Posted: Sept. 28, 2006
MARKELL RUNS, BUT WHERE HE STOPS, NOBODY KNOWS
By Celia Cohen
The only real reason to go to state Treasurer Jack A. Markell's announcement was to find out what office he was announcing for.
It was treasurer. Ho hum. It had not been out of the question that he would try to get a jump on 2008. Twenty years ago, former Gov. Pierre S. "Pete" du Pont chose September 1986 to declare he would run for the Republican nomination for president in 1988.
In these days of the seemingly perpetual campaigns, almost anything goes, but Markell, a Democrat, insistently is running for treasurer against Esthelda R. "Stell" Parker Selby, a retired educator the Republicans put up with less money than they would give to a decent legislative race, apparently so Markell would have someone classy and brave to wave to on his way to a third term for the office he won in 1998.
Markell is nothing if not methodical, just like that other guy, the one who has been sitting around patiently as lieutenant governor since 2000, also waiting for the governorship to come open in 2008.
The two of them, Markell and Lt. Gov. John C. Carney Jr., appear to be methodically on course to clash over the Democratic gubernatorial nomination in what could go down as the most famous inter-party contest since Delaware switched from conventions to primaries for choosing statewide nominees in 1970.
Better than the Democratic battle, where there are still hard feelings, between John D. Daniello and Samuel L. Shipley for the 1970 congressional nomination, better than the Republican rumble between Gov. Russell W. Peterson and David P. Buckson for governor in 1972, better because Daniello and Peterson won their primaries but were doomed to lose the general election, and Markell or Carney can win.
In the meantime, Markell has this nice little race to run for treasurer, so he took the official announcement tour on Thursday to declare his candidacy with a Sussex County stop in Georgetown, a Kent County stop in Dover and a New Castle County stop in Wilmington.
It seemed superfluous, considering that Markell nearly is finished working his way -- methodically! -- through all 41 representative districts in a "Get to Know Jack" tour he began in March and also bicycled the state from north to south in "Jack's Tour de Delaware" in August. Delaware candidates, however, are supposed to take statewide announcement tours, so Markell did.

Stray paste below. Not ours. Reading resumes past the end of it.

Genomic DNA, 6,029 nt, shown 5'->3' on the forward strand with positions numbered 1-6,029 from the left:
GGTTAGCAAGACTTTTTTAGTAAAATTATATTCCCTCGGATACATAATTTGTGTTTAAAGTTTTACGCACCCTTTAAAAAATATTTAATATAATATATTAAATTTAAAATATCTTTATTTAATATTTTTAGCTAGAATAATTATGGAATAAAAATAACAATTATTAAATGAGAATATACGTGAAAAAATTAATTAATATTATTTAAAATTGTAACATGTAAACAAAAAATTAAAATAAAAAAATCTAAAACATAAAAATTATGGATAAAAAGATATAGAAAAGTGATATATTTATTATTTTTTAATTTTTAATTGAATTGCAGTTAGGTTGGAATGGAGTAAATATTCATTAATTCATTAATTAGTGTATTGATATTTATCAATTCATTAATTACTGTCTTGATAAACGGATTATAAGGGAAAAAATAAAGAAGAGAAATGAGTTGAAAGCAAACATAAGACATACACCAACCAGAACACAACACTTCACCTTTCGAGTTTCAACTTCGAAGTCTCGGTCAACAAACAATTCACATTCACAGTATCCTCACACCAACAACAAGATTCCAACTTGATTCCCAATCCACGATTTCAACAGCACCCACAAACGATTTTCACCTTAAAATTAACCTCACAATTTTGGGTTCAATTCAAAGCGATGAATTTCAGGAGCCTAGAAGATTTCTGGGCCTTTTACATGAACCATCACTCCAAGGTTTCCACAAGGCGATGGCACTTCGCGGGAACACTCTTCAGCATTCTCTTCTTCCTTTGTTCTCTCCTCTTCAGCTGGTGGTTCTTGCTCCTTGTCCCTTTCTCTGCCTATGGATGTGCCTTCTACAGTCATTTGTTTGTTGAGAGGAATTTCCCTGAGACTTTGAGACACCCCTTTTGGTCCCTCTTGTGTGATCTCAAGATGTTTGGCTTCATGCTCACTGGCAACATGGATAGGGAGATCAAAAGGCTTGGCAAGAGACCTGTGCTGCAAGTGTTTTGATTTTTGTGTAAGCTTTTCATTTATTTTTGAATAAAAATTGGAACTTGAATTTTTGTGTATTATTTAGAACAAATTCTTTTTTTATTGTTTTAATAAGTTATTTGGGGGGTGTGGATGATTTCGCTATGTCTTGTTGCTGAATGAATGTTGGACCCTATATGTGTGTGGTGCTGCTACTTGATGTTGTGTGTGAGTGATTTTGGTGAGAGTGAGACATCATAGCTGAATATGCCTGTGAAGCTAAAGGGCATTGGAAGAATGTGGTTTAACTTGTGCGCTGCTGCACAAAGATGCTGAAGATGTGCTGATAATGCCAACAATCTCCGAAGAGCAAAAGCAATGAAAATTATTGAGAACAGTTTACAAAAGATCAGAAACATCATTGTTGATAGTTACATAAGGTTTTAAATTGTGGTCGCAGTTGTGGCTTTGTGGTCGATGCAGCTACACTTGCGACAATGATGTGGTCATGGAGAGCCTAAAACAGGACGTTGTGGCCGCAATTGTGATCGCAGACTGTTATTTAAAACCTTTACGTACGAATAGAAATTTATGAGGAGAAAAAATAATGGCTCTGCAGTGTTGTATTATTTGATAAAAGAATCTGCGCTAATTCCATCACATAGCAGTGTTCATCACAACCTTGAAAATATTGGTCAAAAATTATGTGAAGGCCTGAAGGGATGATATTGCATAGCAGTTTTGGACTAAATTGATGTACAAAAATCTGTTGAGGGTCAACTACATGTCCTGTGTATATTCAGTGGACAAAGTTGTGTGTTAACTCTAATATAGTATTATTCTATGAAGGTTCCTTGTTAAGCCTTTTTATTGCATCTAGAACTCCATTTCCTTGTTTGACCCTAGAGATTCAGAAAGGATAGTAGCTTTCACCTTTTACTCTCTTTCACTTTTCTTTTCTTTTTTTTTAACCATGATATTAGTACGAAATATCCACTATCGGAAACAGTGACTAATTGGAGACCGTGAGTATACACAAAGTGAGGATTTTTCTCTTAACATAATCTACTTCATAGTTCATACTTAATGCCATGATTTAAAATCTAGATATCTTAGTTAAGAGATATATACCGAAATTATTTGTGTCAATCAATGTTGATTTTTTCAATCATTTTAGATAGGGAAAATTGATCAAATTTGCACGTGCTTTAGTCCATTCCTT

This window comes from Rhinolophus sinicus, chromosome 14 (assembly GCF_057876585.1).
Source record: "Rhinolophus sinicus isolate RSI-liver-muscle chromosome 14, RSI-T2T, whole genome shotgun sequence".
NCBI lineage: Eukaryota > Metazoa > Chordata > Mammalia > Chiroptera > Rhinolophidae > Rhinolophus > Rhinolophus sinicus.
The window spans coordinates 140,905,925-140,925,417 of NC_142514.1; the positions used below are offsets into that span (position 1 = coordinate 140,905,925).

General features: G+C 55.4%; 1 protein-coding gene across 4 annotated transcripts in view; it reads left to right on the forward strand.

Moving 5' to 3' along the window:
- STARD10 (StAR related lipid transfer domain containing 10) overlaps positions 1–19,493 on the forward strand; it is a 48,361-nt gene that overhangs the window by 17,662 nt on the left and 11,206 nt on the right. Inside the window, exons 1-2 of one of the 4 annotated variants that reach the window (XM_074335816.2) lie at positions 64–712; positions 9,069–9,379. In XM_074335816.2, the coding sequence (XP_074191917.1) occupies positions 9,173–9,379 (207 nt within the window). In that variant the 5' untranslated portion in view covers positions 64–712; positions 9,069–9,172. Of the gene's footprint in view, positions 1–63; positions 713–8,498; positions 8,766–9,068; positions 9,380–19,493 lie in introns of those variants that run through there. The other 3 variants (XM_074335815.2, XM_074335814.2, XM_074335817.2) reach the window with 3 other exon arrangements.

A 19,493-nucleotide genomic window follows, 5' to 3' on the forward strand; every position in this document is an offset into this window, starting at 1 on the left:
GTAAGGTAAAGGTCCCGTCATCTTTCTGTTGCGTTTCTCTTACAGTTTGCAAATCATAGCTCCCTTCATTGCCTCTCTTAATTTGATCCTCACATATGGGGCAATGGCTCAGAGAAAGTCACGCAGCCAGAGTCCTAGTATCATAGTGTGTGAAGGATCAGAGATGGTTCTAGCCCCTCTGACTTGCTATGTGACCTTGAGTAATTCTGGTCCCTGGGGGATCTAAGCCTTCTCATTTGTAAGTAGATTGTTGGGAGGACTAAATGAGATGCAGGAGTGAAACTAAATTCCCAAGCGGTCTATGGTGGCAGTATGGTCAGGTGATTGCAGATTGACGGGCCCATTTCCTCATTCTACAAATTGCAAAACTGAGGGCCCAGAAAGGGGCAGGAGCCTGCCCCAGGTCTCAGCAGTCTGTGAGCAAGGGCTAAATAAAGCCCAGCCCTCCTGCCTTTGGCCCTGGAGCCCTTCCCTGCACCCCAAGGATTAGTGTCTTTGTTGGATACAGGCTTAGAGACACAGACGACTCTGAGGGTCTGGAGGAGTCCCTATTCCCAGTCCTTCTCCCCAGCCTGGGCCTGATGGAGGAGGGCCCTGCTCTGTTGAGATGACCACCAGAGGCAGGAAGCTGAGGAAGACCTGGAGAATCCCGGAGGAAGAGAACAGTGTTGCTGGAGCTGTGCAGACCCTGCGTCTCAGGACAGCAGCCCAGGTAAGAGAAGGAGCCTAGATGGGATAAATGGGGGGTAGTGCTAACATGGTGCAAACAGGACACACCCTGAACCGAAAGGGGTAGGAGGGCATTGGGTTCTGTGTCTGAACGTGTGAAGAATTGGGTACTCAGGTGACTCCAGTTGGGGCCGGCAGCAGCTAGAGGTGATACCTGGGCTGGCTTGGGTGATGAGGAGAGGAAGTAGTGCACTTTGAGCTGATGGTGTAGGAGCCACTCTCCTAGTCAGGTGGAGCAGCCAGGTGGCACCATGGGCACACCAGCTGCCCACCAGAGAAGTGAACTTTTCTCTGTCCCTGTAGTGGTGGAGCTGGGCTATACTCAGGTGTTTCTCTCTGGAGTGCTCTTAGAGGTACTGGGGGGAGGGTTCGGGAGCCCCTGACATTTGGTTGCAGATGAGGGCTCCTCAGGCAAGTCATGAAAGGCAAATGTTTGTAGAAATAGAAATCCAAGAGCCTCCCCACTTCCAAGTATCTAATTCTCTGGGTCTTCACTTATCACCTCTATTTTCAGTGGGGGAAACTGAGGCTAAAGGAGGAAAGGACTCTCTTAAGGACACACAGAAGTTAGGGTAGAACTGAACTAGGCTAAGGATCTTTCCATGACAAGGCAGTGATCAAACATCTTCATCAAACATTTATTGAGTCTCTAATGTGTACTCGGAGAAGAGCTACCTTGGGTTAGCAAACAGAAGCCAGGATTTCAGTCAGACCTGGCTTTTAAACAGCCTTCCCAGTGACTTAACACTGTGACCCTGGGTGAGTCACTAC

He said he delayed it because he was waiting for the Republicans to come up with a candidate. Parker Selby did not sign the filing papers until Aug. 31, the next-to-the-last-day that the political parties were allowed to fill vacancies on their tickets.
"I didn't have an opponent for a long time, and we wanted to get people energized after we had an opponent, and I had a feeling one was coming," Markell said.
The Republicans at least are going through the motions of taking this campaign seriously. They sent a mole to watch Markell's announcement speech.
As methodical as Markell is -- he married the (Newark) high school sweetheart, went to the (Brown) Ivy League college, had the daughter and son and made a fortune as a telecommunications executive before getting into politics -- he also likes creative things that are clever and even silly.
He made up the name "Nextel" and composes poems in a Dr. Seuss-like style he delivers in honor of people, once writing verses about Insurance Commissioner Matthew P. Denn, a fellow Democrat, and managing to rhyme "insurance" with "endurance."
On the announcement tour, Markell gave a speech that lasted almost 20 minutes -- probably long for a candidate for treasurer, about right for one practicing for a gubernatorial campaign.
"In Delaware, everyone knows that we're in this together. Our sense of community defines us and strengthens us. That's why today it's such an honor to stand before you to formally announce my bid for re-election and ask for your support," Markell said.
For the crowd of about 100 people at the Delaware Theatre Company at the Wilmington Riverfront, the biggest applause line seemed to be the one that was a sly dig at Carney, regarded as the insider candidate.
"Eight years ago, when I first ran for public office, many people said the same thing as they said about our efforts to build Nextel -- that somebody who wasn't a political insider couldn't win.
"Yet today I stand before you, still a proud Democrat with a fierce independent streak in terms of the approach we bring to state government, believing that there is much more to be done, that this is still a job worth fighting for, and I'm proud that you're here with me," Markell said.
Markell was characteristically unswerving in his determination to stick to today's task today and leave tomorrow's for tomorrow. Asked in a brief interview whether he intended to serve a four-year term without running for another office, he smiled delightedly at the cat-and-mouse political game and said, "I'm focused on this race. I'll take it from there after that."
Maybe it was not coincidental that one of Markell's well-wishers was Russ Peterson, now a Democrat, the governor who had that famous primary 34 years ago.
Someone in the Wilmington crowd confessed to wanting to start a chant, "'08! '08!" but did not. It is only a matter of time, though, no doubt on Return Day, the biennial celebration on the Thursday after the election in Georgetown.
Then the real reason for going to Return Day on Nov. 9 will be to find out whether it is Markell's crowd or Carney's with the loudest chant of "'08! '08! '08!"